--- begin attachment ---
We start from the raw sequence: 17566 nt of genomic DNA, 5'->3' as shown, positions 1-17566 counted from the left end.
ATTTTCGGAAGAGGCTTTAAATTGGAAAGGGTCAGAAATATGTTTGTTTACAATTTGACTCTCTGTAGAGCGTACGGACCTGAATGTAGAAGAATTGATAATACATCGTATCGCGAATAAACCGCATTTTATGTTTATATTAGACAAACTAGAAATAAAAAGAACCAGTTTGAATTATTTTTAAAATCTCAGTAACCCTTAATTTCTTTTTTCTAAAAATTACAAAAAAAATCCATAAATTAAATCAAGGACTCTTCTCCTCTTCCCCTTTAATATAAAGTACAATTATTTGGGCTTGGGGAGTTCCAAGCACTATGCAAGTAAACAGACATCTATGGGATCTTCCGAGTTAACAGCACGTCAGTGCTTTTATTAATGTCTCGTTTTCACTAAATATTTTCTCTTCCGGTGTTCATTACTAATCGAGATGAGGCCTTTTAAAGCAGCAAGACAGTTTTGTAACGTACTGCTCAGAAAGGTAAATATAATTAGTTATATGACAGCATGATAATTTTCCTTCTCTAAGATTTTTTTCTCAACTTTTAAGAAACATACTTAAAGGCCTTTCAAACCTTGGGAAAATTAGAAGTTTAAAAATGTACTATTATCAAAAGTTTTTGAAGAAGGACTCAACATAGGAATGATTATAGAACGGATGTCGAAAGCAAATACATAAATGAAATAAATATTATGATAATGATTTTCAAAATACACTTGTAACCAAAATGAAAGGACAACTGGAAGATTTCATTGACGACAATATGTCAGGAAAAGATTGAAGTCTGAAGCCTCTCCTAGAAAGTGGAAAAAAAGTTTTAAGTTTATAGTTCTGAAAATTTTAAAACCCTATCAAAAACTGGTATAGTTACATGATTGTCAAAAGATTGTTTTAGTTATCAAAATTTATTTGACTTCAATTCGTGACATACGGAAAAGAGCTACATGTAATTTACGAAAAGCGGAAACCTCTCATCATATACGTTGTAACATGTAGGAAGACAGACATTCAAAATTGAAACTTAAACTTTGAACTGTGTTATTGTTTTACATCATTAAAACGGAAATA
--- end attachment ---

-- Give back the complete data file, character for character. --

We start from the raw sequence: 17566 nt of genomic DNA, 5'->3' as shown, positions 1-17566 counted from the left end.
ATTTTCGGAAGAGGCTTTAAATTGGAAAGGGTCAGAAATATGTTTGTTTACAATTTGACTCTCTGTAGAGCGTACGGACCTGAATGTAGAAGAATTGATAATACATCGTATCGCGAATAAACCGCATTTTATGTTTATATTAGACAAACTAGAAATAAAAAGAACCAGTTTGAATTATTTTTAAAATCTCAGTAACCCTTAATTTCTTTTTTCTAAAAATTACAAAAAAAATCCATAAATTAAATCAAGGACTCTTCTCCTCTTCCCCTTTAATATAAAGTACAATTATTTGGGCTTGGGGAGTTCCAAGCACTATGCAAGTAAACAGACATCTATGGGATCTTCCGAGTTAACAGCACGTCAGTGCTTTTATTAATGTCTCGTTTTCACTAAATATTTTCTCTTCCGGTGTTCATTACTAATCGAGATGAGGCCTTTTAAAGCAGCAAGACAGTTTTGTAACGTACTGCTCAGAAAGGTAAATATAATTAGTTATATGACAGCATGATAATTTTCCTTCTCTAAGATTTTTTTCTCAACTTTTAAGAAACATACTTAAAGGCCTTTCAAACCTTGGGAAAATTAGAAGTTTAAAAATGTACTATTATCAAAAGTTTTTGAAGAAGGACTCAACATAGGAATGATTATAGAACGGATGTCGAAAGCAAATACATAAATGAAATAAATATTATGATAATGATTTTCAAAATACACTTGTAACCAAAATGAAAGGACAACTGGAAGATTTCATTGACGACAATATGTCAGGAAAAGATTGAAGTCTGAAGCCTCTCCTAGAAAGTGGAAAAAAAGTTTTAAGTTTATAGTTCTGAAAATTTTAAAACCCTATCAAAAACTGGTATAGTTACATGATTGTCAAAAGATTGTTTTAGTTATCAAAATTTATTTGACTTCAATTCGTGACATACGGAAAAGAGCTACATGTAATTTACGAAAAGCGGAAACCTCTCATCATATACGTTGTAACATGTAGGAAGACAGACATTCAAAATTGAAACTTAAACTTTGAACTGTGTTATTGTTTTACATCATTAAAACGGAAATA